Monday, April 25, 2011

One of the Seven Cities of Gold

I found it!!
I found one of the Seven Cities of Gold!!!

(Taken Friday at a nearby store that was glowing in "gold"!!)

It's that time of year when the whole city is bathed in"gold" - the "gold" of the Palo Verde trees and their blossoms. Sometimes it just takes my breath away and I wonder what our pioneer ancestors thought. I love to see the blossoms scattered on sidewalks, across the streets and floating on the breeze. It truly looks like a city of gold!

Where does all of this talk about a City of Gold come from?
I found this in a school textbook:

There were many rumors or stories about treasure in the land north of Mexico. When the Spaniards heard these stories, they sent expeditions to search for the gold. One famous story told about the Seven Cities of Gold.

The story begins when four men survived a shipwreck off the coast of what is today known as Texas. They were three Spaniards, and a North African named Esteban. After the shipwreck, the four men walked across Mexico until they arrived in Mexico City in 1536. During their journey, they heard stories along the way about seven cities rich in gold, silver and jewels.

When the four men arrived in Mexico City, they told the story of the Seven Cities of Gold to the Spanish leaders. In 1539, the leaders of the city sent Esteban and a priest named Marcos de Niza to investigate the rumor. Esteban was killed by Indians during the expedition. But Marcos de Niza returned to Mexico City. He lied and reported he had seen the golden city.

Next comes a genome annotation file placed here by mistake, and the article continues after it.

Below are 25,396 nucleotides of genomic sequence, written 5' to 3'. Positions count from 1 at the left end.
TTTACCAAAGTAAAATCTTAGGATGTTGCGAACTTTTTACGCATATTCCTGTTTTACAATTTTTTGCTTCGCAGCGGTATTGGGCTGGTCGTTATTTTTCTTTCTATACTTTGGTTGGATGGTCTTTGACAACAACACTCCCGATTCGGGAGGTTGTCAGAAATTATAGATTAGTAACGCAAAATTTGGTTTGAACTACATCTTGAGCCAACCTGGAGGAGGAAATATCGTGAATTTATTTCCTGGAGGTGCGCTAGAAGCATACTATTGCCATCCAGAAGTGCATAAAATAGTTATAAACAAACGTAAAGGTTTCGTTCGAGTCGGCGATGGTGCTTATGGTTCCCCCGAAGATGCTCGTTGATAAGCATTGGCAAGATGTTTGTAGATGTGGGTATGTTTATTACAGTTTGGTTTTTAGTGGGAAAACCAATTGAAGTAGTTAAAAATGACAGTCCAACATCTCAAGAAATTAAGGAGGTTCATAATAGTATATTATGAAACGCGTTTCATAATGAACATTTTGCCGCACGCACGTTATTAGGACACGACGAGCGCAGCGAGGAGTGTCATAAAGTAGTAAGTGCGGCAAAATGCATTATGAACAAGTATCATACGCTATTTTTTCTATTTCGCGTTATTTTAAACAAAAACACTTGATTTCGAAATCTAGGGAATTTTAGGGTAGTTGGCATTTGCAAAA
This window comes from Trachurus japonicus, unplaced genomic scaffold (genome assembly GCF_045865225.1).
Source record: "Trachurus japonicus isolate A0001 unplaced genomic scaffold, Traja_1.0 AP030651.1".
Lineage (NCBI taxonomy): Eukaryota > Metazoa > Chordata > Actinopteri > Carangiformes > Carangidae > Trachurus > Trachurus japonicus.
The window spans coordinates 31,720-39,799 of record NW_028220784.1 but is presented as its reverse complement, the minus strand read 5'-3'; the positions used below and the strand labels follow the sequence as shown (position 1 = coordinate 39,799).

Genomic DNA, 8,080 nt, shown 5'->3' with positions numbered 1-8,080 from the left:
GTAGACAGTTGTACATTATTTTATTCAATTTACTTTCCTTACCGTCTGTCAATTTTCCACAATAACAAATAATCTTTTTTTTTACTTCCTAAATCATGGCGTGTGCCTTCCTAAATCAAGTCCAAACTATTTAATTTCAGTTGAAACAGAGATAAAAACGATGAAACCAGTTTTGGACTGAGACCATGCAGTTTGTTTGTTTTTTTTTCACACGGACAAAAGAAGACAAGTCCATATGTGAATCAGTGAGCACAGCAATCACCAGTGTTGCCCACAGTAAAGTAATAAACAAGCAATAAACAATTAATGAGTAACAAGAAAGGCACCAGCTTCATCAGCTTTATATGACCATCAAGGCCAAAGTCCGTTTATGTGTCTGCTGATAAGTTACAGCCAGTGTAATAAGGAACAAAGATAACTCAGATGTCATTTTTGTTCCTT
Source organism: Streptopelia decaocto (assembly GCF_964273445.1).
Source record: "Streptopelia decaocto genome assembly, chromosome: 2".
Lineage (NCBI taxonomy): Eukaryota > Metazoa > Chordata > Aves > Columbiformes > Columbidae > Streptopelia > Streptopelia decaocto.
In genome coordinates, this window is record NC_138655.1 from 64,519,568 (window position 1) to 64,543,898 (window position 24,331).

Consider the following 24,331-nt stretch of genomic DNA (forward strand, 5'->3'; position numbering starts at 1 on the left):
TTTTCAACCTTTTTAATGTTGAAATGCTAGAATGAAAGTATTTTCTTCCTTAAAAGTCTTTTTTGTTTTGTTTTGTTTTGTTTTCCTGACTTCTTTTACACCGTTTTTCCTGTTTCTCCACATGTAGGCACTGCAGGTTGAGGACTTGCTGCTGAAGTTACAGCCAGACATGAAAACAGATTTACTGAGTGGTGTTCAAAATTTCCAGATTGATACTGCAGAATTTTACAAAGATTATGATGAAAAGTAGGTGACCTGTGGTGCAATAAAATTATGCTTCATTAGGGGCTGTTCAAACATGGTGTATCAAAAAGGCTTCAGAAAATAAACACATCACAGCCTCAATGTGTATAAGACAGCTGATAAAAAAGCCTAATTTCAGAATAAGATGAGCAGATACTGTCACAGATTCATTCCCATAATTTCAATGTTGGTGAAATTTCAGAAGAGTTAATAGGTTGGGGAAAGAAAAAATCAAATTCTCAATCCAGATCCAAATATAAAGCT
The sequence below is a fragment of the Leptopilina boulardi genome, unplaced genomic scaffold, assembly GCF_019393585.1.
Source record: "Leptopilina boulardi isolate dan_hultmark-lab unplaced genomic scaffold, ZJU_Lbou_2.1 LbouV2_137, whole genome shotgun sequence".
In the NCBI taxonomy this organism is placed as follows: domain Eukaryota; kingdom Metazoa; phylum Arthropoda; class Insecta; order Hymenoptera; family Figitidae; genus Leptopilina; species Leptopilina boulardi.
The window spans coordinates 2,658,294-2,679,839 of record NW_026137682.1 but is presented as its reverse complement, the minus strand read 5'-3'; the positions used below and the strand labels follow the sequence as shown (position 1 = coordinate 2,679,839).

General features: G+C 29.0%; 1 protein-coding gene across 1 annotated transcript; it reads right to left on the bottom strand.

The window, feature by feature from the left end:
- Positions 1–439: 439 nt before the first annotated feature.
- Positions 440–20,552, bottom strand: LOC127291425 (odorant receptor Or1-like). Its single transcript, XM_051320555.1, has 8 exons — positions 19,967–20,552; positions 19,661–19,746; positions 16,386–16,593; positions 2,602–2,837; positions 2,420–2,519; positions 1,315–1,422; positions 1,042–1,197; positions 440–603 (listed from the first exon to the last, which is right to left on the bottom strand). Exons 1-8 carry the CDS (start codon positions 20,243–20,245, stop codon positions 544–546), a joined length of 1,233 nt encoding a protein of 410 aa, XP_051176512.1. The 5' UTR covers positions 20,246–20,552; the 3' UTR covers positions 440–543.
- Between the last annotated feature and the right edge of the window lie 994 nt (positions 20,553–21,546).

In 1540, Francisco Coronado and more than 1,000 soldiers set out to find the Seven Cities of Gold. They traveled north out of Mexico into the present-day states of Arizona, New Mexico, Texas, Oklahoma and parts of Kansas. They never saw any traces of the Seven Cities of Gold. Coronado then took the long trip home. The route he took back toward Mexico would later become known as the Santa Fe Trail. In 1542, Coronado returned to Mexico with only 100 of his soldiers. Coronado never found the Seven Cities of Gold. However, he did claim the lands he had traveled through for Spain.

We are so enmeshed in the history of this area. Many of our local High Schools are named after these discoverers, several of the cities in southern Arizona house statues to several of these men, and local legends still abound.

But I found it this week.
Who knew it was at WalMart?!?!.

1 comment:

Alyce said...

Yep, I never would have guessed it was at Wal-Mart either. :) It looks gorgeous though - makes me wish I could see it in person. And I love it when flower petals pile up like that too (that happens with cherry blossoms here).